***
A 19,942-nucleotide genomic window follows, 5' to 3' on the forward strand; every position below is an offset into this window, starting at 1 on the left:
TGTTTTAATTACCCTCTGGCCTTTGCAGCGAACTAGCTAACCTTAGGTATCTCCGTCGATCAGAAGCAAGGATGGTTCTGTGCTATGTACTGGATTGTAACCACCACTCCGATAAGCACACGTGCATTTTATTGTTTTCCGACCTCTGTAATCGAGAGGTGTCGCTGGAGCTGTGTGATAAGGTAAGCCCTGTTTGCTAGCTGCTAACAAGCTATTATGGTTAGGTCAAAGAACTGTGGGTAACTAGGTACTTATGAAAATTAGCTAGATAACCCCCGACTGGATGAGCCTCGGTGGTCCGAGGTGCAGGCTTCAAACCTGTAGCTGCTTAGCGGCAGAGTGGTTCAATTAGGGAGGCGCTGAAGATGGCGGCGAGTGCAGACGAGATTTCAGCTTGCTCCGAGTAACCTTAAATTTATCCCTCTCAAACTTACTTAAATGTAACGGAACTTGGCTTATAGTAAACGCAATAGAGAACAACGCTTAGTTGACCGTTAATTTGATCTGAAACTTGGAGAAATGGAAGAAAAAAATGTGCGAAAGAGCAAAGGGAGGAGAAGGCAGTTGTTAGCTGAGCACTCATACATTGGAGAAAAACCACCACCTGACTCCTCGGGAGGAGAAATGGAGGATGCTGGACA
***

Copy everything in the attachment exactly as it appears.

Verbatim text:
A 19,942-nucleotide genomic window follows, 5' to 3' on the forward strand; every position below is an offset into this window, starting at 1 on the left:
TGTTTTAATTACCCTCTGGCCTTTGCAGCGAACTAGCTAACCTTAGGTATCTCCGTCGATCAGAAGCAAGGATGGTTCTGTGCTATGTACTGGATTGTAACCACCACTCCGATAAGCACACGTGCATTTTATTGTTTTCCGACCTCTGTAATCGAGAGGTGTCGCTGGAGCTGTGTGATAAGGTAAGCCCTGTTTGCTAGCTGCTAACAAGCTATTATGGTTAGGTCAAAGAACTGTGGGTAACTAGGTACTTATGAAAATTAGCTAGATAACCCCCGACTGGATGAGCCTCGGTGGTCCGAGGTGCAGGCTTCAAACCTGTAGCTGCTTAGCGGCAGAGTGGTTCAATTAGGGAGGCGCTGAAGATGGCGGCGAGTGCAGACGAGATTTCAGCTTGCTCCGAGTAACCTTAAATTTATCCCTCTCAAACTTACTTAAATGTAACGGAACTTGGCTTATAGTAAACGCAATAGAGAACAACGCTTAGTTGACCGTTAATTTGATCTGAAACTTGGAGAAATGGAAGAAAAAAATGTGCGAAAGAGCAAAGGGAGGAGAAGGCAGTTGTTAGCTGAGCACTCATACATTGGAGAAAAACCACCACCTGACTCCTCGGGAGGAGAAATGGAGGATGCTGGACA